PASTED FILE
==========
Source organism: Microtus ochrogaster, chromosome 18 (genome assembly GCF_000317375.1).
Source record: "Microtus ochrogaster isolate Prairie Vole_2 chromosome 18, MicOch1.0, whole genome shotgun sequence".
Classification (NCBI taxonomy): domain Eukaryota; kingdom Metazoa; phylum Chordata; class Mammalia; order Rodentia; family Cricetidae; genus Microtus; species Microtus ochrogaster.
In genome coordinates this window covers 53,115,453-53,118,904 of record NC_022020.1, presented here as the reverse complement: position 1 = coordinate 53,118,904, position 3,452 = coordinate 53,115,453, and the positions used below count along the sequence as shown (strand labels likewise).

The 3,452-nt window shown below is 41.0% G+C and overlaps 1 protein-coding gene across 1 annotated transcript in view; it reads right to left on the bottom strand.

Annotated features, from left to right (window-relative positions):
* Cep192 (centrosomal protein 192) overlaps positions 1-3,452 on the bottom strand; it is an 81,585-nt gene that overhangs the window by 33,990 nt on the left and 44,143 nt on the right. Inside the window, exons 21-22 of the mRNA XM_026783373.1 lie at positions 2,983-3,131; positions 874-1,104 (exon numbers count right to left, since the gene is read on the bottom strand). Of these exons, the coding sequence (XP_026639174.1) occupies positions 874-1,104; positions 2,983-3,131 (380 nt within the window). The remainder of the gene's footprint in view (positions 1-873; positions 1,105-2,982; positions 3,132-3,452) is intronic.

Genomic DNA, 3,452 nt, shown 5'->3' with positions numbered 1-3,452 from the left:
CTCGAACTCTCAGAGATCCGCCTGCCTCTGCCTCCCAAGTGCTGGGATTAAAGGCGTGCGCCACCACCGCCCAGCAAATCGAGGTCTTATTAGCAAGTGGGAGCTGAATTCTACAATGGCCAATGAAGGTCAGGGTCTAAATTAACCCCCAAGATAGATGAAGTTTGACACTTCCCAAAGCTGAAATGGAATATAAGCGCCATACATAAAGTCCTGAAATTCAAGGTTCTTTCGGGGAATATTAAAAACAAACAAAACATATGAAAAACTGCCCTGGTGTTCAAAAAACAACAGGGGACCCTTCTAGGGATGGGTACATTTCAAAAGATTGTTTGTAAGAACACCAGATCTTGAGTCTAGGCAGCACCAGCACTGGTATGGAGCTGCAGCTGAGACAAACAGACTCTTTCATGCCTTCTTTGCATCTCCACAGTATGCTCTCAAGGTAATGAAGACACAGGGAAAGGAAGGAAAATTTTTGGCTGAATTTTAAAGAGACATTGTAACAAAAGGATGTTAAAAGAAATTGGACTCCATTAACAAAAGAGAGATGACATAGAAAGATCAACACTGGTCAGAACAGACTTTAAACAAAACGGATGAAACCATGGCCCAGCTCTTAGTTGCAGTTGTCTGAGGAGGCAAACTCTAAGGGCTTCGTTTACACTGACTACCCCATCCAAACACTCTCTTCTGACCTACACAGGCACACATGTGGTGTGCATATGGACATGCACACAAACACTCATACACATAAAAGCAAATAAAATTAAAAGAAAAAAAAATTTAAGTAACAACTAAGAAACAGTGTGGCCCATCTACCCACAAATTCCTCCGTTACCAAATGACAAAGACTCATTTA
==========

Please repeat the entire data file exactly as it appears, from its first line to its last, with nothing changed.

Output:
Source organism: Microtus ochrogaster, chromosome 18 (genome assembly GCF_000317375.1).
Source record: "Microtus ochrogaster isolate Prairie Vole_2 chromosome 18, MicOch1.0, whole genome shotgun sequence".
Classification (NCBI taxonomy): domain Eukaryota; kingdom Metazoa; phylum Chordata; class Mammalia; order Rodentia; family Cricetidae; genus Microtus; species Microtus ochrogaster.
In genome coordinates this window covers 53,115,453-53,118,904 of record NC_022020.1, presented here as the reverse complement: position 1 = coordinate 53,118,904, position 3,452 = coordinate 53,115,453, and the positions used below count along the sequence as shown (strand labels likewise).

The 3,452-nt window shown below is 41.0% G+C and overlaps 1 protein-coding gene across 1 annotated transcript in view; it reads right to left on the bottom strand.

Annotated features, from left to right (window-relative positions):
* Cep192 (centrosomal protein 192) overlaps positions 1-3,452 on the bottom strand; it is an 81,585-nt gene that overhangs the window by 33,990 nt on the left and 44,143 nt on the right. Inside the window, exons 21-22 of the mRNA XM_026783373.1 lie at positions 2,983-3,131; positions 874-1,104 (exon numbers count right to left, since the gene is read on the bottom strand). Of these exons, the coding sequence (XP_026639174.1) occupies positions 874-1,104; positions 2,983-3,131 (380 nt within the window). The remainder of the gene's footprint in view (positions 1-873; positions 1,105-2,982; positions 3,132-3,452) is intronic.

Genomic DNA, 3,452 nt, shown 5'->3' with positions numbered 1-3,452 from the left:
CTCGAACTCTCAGAGATCCGCCTGCCTCTGCCTCCCAAGTGCTGGGATTAAAGGCGTGCGCCACCACCGCCCAGCAAATCGAGGTCTTATTAGCAAGTGGGAGCTGAATTCTACAATGGCCAATGAAGGTCAGGGTCTAAATTAACCCCCAAGATAGATGAAGTTTGACACTTCCCAAAGCTGAAATGGAATATAAGCGCCATACATAAAGTCCTGAAATTCAAGGTTCTTTCGGGGAATATTAAAAACAAACAAAACATATGAAAAACTGCCCTGGTGTTCAAAAAACAACAGGGGACCCTTCTAGGGATGGGTACATTTCAAAAGATTGTTTGTAAGAACACCAGATCTTGAGTCTAGGCAGCACCAGCACTGGTATGGAGCTGCAGCTGAGACAAACAGACTCTTTCATGCCTTCTTTGCATCTCCACAGTATGCTCTCAAGGTAATGAAGACACAGGGAAAGGAAGGAAAATTTTTGGCTGAATTTTAAAGAGACATTGTAACAAAAGGATGTTAAAAGAAATTGGACTCCATTAACAAAAGAGAGATGACATAGAAAGATCAACACTGGTCAGAACAGACTTTAAACAAAACGGATGAAACCATGGCCCAGCTCTTAGTTGCAGTTGTCTGAGGAGGCAAACTCTAAGGGCTTCGTTTACACTGACTACCCCATCCAAACACTCTCTTCTGACCTACACAGGCACACATGTGGTGTGCATATGGACATGCACACAAACACTCATACACATAAAAGCAAATAAAATTAAAAGAAAAAAAAATTTAAGTAACAACTAAGAAACAGTGTGGCCCATCTACCCACAAATTCCTCCGTTACCAAATGACAAAGACTCATTTA